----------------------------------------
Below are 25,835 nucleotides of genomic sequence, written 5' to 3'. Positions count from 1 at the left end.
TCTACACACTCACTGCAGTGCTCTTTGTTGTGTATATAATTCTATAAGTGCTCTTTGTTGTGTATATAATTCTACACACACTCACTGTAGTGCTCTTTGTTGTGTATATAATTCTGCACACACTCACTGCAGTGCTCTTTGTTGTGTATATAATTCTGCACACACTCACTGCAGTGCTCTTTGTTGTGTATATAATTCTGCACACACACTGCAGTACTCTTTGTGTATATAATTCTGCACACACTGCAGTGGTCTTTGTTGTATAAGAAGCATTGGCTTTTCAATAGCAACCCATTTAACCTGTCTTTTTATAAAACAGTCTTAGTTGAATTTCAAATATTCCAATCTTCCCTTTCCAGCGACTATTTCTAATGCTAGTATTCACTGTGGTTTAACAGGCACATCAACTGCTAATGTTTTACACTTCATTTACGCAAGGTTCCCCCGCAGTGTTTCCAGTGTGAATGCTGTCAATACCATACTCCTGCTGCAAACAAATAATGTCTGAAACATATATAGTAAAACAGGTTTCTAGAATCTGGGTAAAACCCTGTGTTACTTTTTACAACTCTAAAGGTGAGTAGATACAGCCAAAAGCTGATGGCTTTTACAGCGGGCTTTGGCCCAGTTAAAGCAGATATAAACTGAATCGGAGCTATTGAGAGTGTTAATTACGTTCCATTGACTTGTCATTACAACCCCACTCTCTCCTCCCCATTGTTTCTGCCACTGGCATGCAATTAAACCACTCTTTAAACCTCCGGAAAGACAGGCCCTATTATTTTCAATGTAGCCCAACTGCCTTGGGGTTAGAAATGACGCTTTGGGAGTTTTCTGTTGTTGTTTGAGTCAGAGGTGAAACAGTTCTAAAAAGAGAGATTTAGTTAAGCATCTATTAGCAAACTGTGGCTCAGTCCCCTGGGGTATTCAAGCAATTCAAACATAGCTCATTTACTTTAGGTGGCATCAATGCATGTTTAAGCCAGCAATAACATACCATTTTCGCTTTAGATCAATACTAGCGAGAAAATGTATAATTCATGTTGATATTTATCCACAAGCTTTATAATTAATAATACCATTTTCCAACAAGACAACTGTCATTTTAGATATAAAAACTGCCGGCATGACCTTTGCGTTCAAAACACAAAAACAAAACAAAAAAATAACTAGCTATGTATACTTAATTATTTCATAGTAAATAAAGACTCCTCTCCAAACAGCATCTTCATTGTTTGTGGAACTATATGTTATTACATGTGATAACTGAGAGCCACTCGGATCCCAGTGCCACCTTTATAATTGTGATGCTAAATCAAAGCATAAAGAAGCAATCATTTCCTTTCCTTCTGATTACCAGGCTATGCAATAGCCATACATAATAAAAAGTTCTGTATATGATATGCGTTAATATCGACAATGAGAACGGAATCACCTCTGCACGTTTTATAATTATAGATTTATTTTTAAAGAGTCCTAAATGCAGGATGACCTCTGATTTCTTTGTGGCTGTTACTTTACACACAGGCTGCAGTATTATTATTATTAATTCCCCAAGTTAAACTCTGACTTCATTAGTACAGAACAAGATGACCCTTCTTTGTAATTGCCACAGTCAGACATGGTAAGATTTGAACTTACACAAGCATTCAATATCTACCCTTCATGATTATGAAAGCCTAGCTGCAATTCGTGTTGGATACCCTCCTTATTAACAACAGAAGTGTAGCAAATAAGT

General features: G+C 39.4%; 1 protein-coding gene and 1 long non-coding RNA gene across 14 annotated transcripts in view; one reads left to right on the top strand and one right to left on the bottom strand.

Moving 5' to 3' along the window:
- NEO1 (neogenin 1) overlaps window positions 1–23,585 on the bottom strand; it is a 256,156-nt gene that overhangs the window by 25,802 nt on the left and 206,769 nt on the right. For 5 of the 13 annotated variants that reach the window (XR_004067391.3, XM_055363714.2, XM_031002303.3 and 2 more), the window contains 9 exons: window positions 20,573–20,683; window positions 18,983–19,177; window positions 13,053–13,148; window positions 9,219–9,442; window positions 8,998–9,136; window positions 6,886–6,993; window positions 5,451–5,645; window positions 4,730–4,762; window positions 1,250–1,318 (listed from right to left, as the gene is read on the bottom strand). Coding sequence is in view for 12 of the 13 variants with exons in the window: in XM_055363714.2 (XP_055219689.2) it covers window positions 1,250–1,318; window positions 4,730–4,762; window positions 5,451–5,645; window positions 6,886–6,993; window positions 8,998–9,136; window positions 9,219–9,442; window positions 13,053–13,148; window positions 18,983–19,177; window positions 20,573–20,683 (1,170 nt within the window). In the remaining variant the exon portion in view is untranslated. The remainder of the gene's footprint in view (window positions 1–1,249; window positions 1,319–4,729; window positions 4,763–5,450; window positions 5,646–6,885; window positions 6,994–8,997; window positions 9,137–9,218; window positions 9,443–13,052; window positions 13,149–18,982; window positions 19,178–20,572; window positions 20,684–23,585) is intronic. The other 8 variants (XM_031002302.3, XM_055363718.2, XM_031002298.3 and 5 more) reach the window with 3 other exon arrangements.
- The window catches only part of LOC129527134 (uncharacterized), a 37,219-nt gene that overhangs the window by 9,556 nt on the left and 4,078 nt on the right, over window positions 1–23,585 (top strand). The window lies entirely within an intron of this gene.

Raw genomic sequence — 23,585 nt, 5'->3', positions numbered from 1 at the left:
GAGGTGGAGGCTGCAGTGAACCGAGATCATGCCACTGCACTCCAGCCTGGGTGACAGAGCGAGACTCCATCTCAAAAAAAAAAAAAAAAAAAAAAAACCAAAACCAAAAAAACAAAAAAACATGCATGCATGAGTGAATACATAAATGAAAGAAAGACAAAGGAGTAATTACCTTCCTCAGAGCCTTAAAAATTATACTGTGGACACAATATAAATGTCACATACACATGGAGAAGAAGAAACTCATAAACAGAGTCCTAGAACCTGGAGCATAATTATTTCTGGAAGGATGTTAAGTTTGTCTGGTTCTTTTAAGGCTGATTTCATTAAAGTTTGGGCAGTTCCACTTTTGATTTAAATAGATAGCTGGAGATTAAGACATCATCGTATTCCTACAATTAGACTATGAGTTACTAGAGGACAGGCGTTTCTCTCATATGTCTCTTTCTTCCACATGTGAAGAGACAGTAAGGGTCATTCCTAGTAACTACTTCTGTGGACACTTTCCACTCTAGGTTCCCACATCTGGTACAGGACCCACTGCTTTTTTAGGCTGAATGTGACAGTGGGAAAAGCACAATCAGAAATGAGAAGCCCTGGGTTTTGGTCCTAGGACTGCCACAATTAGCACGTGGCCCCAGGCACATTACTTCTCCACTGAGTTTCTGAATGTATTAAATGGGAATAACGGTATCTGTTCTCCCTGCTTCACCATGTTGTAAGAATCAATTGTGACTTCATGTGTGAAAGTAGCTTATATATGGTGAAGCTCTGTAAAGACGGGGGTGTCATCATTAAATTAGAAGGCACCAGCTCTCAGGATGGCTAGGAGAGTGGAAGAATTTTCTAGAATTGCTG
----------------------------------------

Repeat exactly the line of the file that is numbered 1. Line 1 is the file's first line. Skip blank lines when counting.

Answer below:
Below are 25,835 nucleotides of genomic sequence, written 5' to 3'. Positions count from 1 at the left end.